Thoughts from the blockchain intellectual junk drawer
“We always overestimate the change that will occur in the next two years and underestimate the change that will occur in the next 10. Don’t let yourself be lulled into inaction.” — Bill Gates
I think about this statement from one of our industry titans often in the course of my work, and I am starting to think it might need updating. This struck me hard listening to EY blockchain lead Paul Brody give a quick flyover of EY’s blockchain activities during the EY Global Analyst Summit held in Boston April 10-11. The event was very much a teaser for the upcoming EY Global Blockchain Summit.
General ledger history and blockchain as record keeping 2.0
Blockchain is a distributed ledger. It is a multienterprise business ledger and an evolution of the general ledger that has underpinned independent business record keeping for centuries. I consider the rate and pace of change and Gates’ quote above in that context when comparing general ledger adoption to blockchain adoption. Here are my log length — or rough cut — guidelines for calibrating the time it took for ubiquitous adoption of general ledger accounting, all sourced one evening for my idle curiosity on Wikipedia and Investopedia.
Luca Pacioli gets credit for creating the concept of double-entry bookkeeping in 1494 in Italy. As one would expect on Wikipedia, there’s debate about the timing, with some saying it was earlier. Log length the date to 1500.
The bigger challenge for me was searching for when general ledger accounting saw ubiquitous, global adoption. There is much written about public policy activities in the early 1900s in Brazil, which was not an economic powerhouse at that time, so one I would consider to be a laggard. In 1914 Brazil’s legislature sought to move its government to double-entry bookkeeping. However, that initial move did not really become codified until 1924. Log length that date to 1900.
In my opinion, based on this casual research, it took roughly 400 years for the general ledger to reach global adoption as a business and regulatory best practice. Throughout those 400 years, we had business cycles. We had disruptions. We had public policy leaders in deliberative bodies reacting to disruptions.
Are we overestimating or underestimating blockchain?
Blockchain has been around a little more than a decade. IBM has made big splashes with food trust, shipping and finance networks and now talks about the network of networks. In 2018 I attended EY’s global blockchain event and listened to what EY was doing with Microsoft around what is now called the Xbox network. I returned from this and other emerging technology events around quantum and been told to “lay off the caffeine,” that these technologies are years away. I regularly temper my timetable, thinking I am overestimating the two-year horizons and not heeding Gates’ prescient advice from the ‘90s.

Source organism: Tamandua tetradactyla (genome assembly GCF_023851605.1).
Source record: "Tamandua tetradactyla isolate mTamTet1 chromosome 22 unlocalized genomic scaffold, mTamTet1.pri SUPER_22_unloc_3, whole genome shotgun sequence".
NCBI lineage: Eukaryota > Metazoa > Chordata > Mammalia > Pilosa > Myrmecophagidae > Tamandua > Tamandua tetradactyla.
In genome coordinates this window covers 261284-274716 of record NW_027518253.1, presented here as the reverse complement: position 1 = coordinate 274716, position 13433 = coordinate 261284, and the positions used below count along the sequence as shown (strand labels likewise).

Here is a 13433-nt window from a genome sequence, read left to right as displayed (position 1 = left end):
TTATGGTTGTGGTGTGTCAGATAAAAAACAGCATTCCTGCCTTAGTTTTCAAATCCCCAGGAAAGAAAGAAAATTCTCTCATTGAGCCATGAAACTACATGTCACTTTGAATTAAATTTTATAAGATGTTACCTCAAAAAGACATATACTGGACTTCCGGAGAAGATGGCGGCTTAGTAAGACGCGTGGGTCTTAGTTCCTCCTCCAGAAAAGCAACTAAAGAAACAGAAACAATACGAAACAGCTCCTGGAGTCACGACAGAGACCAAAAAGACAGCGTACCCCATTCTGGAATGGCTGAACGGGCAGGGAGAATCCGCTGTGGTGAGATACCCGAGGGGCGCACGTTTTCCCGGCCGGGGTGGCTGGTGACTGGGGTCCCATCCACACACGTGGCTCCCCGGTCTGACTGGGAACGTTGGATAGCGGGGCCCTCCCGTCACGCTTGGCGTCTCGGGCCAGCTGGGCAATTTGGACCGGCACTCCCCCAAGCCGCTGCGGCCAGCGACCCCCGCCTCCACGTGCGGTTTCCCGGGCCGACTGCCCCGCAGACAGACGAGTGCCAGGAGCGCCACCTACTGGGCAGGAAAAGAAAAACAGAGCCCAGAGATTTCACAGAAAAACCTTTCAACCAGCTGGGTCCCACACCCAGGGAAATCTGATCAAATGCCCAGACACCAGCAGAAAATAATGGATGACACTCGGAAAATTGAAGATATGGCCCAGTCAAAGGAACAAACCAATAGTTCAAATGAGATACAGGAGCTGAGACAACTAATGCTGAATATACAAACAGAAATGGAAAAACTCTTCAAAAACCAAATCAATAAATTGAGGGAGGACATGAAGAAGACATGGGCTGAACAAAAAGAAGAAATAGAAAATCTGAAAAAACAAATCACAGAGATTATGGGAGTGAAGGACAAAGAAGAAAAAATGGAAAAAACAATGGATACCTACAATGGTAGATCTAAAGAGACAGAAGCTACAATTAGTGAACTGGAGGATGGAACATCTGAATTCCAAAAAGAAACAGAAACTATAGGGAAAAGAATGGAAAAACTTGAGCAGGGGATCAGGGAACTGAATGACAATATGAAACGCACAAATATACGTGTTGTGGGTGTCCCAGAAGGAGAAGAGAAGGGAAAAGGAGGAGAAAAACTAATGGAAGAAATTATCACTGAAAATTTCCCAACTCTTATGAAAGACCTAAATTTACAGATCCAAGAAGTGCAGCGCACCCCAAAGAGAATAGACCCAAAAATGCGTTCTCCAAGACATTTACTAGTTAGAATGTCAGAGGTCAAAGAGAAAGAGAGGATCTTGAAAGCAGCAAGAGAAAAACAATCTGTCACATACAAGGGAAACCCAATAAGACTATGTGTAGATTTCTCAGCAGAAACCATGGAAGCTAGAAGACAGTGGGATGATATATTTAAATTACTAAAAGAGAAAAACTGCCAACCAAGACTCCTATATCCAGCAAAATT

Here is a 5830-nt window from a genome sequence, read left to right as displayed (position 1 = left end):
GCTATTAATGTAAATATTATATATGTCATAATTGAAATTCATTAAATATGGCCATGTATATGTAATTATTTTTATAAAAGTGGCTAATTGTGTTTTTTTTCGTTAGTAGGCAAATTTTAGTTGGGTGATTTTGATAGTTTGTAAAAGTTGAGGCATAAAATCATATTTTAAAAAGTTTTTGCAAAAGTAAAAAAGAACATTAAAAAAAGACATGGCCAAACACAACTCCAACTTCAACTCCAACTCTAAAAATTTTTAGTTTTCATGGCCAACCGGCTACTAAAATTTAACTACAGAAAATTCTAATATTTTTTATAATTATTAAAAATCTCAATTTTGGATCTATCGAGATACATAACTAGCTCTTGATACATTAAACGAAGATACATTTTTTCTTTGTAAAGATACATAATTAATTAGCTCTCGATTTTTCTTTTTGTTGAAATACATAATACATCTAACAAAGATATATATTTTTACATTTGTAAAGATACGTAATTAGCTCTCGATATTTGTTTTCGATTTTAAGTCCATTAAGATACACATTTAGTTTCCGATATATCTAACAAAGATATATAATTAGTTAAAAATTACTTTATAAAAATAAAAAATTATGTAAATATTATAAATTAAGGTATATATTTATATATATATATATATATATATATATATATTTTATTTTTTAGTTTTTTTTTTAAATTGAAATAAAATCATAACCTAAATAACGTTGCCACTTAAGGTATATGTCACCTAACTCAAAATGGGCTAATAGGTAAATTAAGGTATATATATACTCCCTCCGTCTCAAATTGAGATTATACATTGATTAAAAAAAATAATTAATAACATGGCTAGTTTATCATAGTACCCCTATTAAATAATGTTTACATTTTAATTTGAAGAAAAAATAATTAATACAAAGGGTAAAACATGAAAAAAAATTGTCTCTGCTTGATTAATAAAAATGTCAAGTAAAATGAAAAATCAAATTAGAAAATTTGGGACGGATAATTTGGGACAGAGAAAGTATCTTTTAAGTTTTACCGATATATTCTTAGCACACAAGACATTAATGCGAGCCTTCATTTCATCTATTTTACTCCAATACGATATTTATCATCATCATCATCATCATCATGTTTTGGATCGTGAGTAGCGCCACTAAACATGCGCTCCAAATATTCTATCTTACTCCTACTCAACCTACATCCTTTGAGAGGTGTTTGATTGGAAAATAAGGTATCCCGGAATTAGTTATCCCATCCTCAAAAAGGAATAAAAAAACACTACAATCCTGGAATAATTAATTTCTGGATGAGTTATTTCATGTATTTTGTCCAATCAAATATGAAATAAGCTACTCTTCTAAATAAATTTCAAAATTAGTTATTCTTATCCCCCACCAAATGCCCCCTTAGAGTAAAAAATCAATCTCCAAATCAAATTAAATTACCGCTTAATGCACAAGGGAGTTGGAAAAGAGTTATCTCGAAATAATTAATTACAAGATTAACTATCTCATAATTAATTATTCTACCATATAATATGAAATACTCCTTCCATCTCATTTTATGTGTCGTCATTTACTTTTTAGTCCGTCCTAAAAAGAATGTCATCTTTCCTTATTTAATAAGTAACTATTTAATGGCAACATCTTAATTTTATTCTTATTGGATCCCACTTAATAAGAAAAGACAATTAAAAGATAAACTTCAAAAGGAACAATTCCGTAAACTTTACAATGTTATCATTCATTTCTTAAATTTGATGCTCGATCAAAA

And then I stand in the back of the EY main event with about 15% of the other attendees and get blown away by Brody as he speaks in a cadence reminiscent of the iconic Federal Express commercial to run though the progress EY and its customers have made in a year. I wonder in the moment if I am underestimating how soon blockchain will be delivering real business value to major enterprises and the small business partners with the technology vision and managerial agility to adjust their business models to these new record-keeping efficiencies.
The only thing I am certain about is uncertainty in an industry I’ve thought intensely about for over 35 years. The digital age is here in its embryonic form. It is more than a business rebirth; it is a societal rebirth in that digital changes business, government and daily human activities. Birth can be a wonderful thing, but labor can be a very painful process. Change management, as we hear time and time again at analyst events can, likewise, be a very painful process.
It took 400 years, multiple business boom and bust cycles, and countless public policy iterations for economic regulatory activity to stabilize, for the most part, after the great depression of 1929. Business models can now change far more rapidly than our deliberative bodies adapt their regulatory oversight practices. I used to think blockchain would spread at 10 times the rate or be ubiquitously adopted in 40 years. But I’m beginning to think that is a gross overestimation given how badly I underestimated what I thought was possible in a year. It makes me wonder if the signature Gates quote is ripe for refinement.
I look forward to learning more from Brody and the rest of the EY Blockchain team on April 16 in New York.
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